Senior Triathlete Juxtaposes Strengthening & Rest


There is no tension in the man who employs and enjoys both extended sabbaths and triathlons.

In fact, Tim Madden’s commitment to both the physical and spiritual may end up being a generational marathon as his children and grandchildren are literally following fast in his footsteps.

When he was sixty, the founder of Matchless Stove & Chimney says God “carried him” through “Ironman” - a 2.4-mile swim, a 112-mile bicycle ride and a 26.22-mile marathon.


Perhaps one of the unexpected benefits of being a grandfather-triathlete is the inspiration it is providing for his progeny.


“I had a bunch of grandkids in living room and asked them, ‘Who’d like to learn to swim laps?’ Madden said. “They liked the idea and so I trained them to swim laps.


“Then I said to one, ‘Would you like to ride with me this summer?’ Lo and behold, I had a group of them riding with me. Next, their parents came to me and said, ‘They’re really excited about doing a triathlon with you.’ I told them we needed to create a team. We are called “On Eagle’s Wings.” One of them is designing the logo of the gear we will wear, and we are all training as much as we can with COVID.”


With six children and twenty-four grandchildren, Madden feels that the gold medal of grand parenting occurs when the youngsters talk about some random subjects that surprise, delight and even concern him. He simply takes all of these things to prayer.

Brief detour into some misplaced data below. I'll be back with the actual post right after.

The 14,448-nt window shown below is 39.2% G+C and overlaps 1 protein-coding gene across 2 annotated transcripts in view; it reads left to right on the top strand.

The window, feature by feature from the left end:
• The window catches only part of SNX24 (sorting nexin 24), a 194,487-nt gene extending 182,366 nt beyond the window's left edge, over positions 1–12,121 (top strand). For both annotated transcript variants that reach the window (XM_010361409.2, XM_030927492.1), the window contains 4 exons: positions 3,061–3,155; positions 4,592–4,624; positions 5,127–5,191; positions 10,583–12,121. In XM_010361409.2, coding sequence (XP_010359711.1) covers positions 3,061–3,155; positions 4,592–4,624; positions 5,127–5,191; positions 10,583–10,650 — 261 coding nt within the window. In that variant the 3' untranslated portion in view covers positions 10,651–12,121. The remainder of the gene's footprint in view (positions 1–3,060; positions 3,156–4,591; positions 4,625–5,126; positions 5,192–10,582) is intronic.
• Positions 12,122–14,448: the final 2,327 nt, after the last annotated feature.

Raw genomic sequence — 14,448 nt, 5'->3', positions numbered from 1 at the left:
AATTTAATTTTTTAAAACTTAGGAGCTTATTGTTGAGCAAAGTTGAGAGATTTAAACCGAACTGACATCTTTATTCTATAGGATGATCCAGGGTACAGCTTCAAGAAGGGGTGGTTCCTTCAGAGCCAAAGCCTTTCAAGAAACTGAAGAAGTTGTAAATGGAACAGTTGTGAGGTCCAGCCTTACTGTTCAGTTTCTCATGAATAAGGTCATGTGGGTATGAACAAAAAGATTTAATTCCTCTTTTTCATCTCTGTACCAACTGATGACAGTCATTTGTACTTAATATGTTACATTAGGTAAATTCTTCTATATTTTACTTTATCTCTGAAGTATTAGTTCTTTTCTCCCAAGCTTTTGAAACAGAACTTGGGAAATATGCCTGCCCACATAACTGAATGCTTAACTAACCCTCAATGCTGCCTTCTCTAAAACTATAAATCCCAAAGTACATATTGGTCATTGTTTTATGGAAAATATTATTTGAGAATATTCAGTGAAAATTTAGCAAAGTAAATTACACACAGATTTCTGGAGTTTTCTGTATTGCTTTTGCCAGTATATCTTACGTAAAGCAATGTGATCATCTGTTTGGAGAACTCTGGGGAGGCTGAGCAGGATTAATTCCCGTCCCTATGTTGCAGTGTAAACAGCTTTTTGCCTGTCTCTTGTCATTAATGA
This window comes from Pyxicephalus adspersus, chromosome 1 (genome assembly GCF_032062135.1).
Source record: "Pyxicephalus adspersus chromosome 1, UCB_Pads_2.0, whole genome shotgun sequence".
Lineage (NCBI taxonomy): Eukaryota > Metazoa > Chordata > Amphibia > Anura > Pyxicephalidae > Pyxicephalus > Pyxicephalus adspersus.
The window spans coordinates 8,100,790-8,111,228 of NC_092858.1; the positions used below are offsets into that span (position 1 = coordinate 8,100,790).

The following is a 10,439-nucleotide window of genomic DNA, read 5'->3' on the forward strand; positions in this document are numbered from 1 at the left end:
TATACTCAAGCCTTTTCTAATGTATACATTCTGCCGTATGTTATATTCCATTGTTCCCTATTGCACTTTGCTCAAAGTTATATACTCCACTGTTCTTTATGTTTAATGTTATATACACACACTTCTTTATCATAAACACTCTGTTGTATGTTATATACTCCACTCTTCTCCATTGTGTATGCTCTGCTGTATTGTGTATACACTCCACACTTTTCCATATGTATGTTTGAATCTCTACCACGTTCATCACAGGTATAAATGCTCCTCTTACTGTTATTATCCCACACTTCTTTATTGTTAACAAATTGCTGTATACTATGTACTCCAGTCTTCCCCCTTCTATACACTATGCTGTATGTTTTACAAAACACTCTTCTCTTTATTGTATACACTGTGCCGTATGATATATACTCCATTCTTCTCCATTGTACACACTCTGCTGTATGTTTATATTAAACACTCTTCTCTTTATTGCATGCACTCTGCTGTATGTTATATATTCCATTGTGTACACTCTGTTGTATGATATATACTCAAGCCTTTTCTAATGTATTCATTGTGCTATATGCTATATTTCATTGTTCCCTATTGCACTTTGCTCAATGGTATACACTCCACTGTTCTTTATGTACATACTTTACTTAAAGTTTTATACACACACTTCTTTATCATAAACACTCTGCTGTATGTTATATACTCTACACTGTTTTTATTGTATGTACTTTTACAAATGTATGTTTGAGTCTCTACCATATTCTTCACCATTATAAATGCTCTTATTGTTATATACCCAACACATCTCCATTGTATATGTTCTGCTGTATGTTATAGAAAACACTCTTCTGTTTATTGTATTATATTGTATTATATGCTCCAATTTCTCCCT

“My hero growing up was my grandfather,” Madden notes. “He taught me things like rewiring a lamp and how to start over if I had to; that’s an important life lesson.”


Physical training provides Madden with a body that allows him to grandfather with “street cred,” work at Matchless Stove & Chimney and think clearly.

“When we engage in activity,” he said, “the body releases growth hormones that help injured parts of the body and endorphins that help the brain.”

That intense part of his life is complimented and juxtaposed with rest and spiritual sabbaths.


“Instead of a cup of tea to keep me in the zone,” he said, “I might take a 20-minute nap. I get 8 hours of rest every night and take natural sleep aids. While we are sleeping, we are healing.”


Madden’s mission work with his wife Wanda has taken him to six countries. As a result of their tireless work, he has also used sabbaticals for extended rest every seven years and has found them to ground him in God.


He ironically gets his direction for life and particularly his senior years from the biblical invitation and warning in The Book of Isaiah: “Only in returning to me and waiting for me will you be saved; in quietness and confidence is your strength; but you’ll have none of this.”

Tim Madden is having all of this.



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